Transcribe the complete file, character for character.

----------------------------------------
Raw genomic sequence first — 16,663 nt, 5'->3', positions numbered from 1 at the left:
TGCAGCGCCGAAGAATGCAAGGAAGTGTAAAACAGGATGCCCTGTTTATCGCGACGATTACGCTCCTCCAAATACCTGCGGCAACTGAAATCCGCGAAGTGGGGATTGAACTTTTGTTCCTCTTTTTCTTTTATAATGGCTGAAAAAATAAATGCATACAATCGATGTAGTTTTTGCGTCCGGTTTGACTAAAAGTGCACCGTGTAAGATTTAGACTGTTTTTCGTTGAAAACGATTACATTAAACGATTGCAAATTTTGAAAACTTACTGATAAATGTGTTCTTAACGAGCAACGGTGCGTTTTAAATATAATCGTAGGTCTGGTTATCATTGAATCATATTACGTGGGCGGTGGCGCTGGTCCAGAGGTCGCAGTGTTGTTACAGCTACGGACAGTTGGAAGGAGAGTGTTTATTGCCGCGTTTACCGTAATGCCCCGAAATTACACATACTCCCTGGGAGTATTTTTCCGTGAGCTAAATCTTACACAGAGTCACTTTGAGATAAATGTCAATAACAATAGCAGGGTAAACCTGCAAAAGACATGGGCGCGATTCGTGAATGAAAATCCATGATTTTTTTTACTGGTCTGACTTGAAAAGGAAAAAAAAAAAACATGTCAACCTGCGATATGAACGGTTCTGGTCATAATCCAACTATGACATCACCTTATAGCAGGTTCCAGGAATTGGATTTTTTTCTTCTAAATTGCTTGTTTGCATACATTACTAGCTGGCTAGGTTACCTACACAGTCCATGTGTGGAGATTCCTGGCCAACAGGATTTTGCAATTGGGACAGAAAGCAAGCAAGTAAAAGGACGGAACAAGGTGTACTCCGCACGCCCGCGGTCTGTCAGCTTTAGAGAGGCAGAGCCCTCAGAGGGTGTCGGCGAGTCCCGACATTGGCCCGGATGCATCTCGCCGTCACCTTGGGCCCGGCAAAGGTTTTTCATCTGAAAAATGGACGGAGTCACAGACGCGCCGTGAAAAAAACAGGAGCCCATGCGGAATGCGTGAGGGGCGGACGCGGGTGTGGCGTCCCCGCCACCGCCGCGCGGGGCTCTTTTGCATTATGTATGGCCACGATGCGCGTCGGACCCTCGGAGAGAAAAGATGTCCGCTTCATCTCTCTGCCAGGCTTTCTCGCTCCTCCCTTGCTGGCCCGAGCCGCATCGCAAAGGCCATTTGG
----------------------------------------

Raw genomic sequence first — 16,663 nt, 5'->3', positions numbered from 1 at the left:
TGCAGCGCCGAAGAATGCAAGGAAGTGTAAAACAGGATGCCCTGTTTATCGCGACGATTACGCTCCTCCAAATACCTGCGGCAACTGAAATCCGCGAAGTGGGGATTGAACTTTTGTTCCTCTTTTTCTTTTATAATGGCTGAAAAAATAAATGCATACAATCGATGTAGTTTTTGCGTCCGGTTTGACTAAAAGTGCACCGTGTAAGATTTAGACTGTTTTTCGTTGAAAACGATTACATTAAACGATTGCAAATTTTGAAAACTTACTGATAAATGTGTTCTTAACGAGCAACGGTGCGTTTTAAATATAATCGTAGGTCTGGTTATCATTGAATCATATTACGTGGGCGGTGGCGCTGGTCCAGAGGTCGCAGTGTTGTTACAGCTACGGACAGTTGGAAGGAGAGTGTTTATTGCCGCGTTTACCGTAATGCCCCGAAATTACACATACTCCCTGGGAGTATTTTTCCGTGAGCTAAATCTTACACAGAGTCACTTTGAGATAAATGTCAATAACAATAGCAGGGTAAACCTGCAAAAGACATGGGCGCGATTCGTGAATGAAAATCCATGATTTTTTTTACTGGTCTGACTTGAAAAGGAAAAAAAAAAAACATGTCAACCTGCGATATGAACGGTTCTGGTCATAATCCAACTATGACATCACCTTATAGCAGGTTCCAGGAATTGGATTTTTTTCTTCTAAATTGCTTGTTTGCATACATTACTAGCTGGCTAGGTTACCTACACAGTCCATGTGTGGAGATTCCTGGCCAACAGGATTTTGCAATTGGGACAGAAAGCAAGCAAGTAAAAGGACGGAACAAGGTGTACTCCGCACGCCCGCGGTCTGTCAGCTTTAGAGAGGCAGAGCCCTCAGAGGGTGTCGGCGAGTCCCGACATTGGCCCGGATGCATCTCGCCGTCACCTTGGGCCCGGCAAAGGTTTTTCATCTGAAAAATGGACGGAGTCACAGACGCGCCGTGAAAAAAACAGGAGCCCATGCGGAATGCGTGAGGGGCGGACGCGGGTGTGGCGTCCCCGCCACCGCCGCGCGGGGCTCTTTTGCATTATGTATGGCCACGATGCGCGTCGGACCCTCGGAGAGAAAAGATGTCCGCTTCATCTCTCTGCCAGGCTTTCTCGCTCCTCCCTTGCTGGCCCGAGCCGCATCGCAAAGGCCATTTGG